“A personal matter, I suppose,” William said. His voice had lost its normal chipper ring. A failed proposal could do that, Ginger thought. Interestingly, she’d completely forgotten about the affair with just a simple distraction. That didn’t necessarily mean she should decline his offer. Experience had trained Ginger to keep heart and mystery matters separated in her mind, and Miss Bertram’s lie, along with Theo Edwards’ lie, was indeed a mystery, albeit a minor one. Her American friend, Haley Higgins, would be quick to tell her that this was none of her business.

Felicia let out a gasp of exhilaration on seeing the mass of pink and white roses. “This sanctuary is going to be so beautiful when we’ve finished.”

“It is indeed, miss.” The voice came from behind them, and was that of a young lady—Anna Howard, another choir member—with a broom in her hand. These ladies were a helpful bunch.

“Miss Howard,” Ginger said. “I see you’ve come prepared.”

“Dust and debris from the floral arrangements shall need sweeping up once we have them hung.” She sighed. “I do envy the bride.” She looked up at Ginger, William, and Felicia with a shocked look, as if she hadn’t meant to say that last bit aloud. Her face grew crimson enough to compete with Oliver on a normal day. “I mean,” she rushed to explain, “what shall us single ladies do now that we don’t have an unmarried vicar to gossip about.” She giggled awkwardly and picked up a bundle of roses, effectively hiding her face.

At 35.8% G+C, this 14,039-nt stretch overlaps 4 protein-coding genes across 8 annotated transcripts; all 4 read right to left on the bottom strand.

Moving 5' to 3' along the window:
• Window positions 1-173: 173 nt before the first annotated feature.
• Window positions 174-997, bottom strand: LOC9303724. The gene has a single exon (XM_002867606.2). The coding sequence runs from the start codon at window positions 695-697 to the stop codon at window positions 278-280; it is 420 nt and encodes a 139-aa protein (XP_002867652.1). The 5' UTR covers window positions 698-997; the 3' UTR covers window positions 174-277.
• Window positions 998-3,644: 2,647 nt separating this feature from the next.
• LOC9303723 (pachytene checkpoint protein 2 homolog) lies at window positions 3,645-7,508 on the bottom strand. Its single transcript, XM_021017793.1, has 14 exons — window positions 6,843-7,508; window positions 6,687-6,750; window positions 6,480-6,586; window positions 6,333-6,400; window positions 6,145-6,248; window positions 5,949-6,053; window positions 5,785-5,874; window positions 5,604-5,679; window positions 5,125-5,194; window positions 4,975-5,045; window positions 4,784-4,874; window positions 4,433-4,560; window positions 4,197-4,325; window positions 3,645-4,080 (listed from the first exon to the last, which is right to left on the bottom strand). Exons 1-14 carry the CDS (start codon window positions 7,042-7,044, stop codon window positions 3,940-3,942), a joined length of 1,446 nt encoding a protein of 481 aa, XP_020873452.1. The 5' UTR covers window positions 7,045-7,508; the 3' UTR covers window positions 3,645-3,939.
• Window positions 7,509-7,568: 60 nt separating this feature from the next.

Ginger and Felicia shared a commiserative glance.

They combined roses, white with pink, added sprigs of baby’s breath, and tied small bouquets with long strands of white ribbon. Each bunch was attached to the end of the aisle-facing pews. William worked on setting up candelabra stands, and Miss Howard opened a box of fresh unlit candles.

When they had finished, they stood at the back of the sanctuary to admire the results. 

“The bride is sure to love it,” Ginger declared.

“Oh, dear.”

The trio turned on their heels at the sound of the lady’s voice. The bride’s voice. 

Ginger smiled warmly. “Hello, Mary.”

Mary Blythe, a quiet dentist’s receptionist, was Oliver Hill’s choice for a bride. She was pretty in a wholesome way, with clear skin and round eyes. Her hair was short and tucked in under her yellow felt cloche hat. She stared beyond Ginger to the beautiful floral display.

“What do you think?” Ginger asked.

Her dainty hand flew to her mouth. “I think I’m going to be sick.”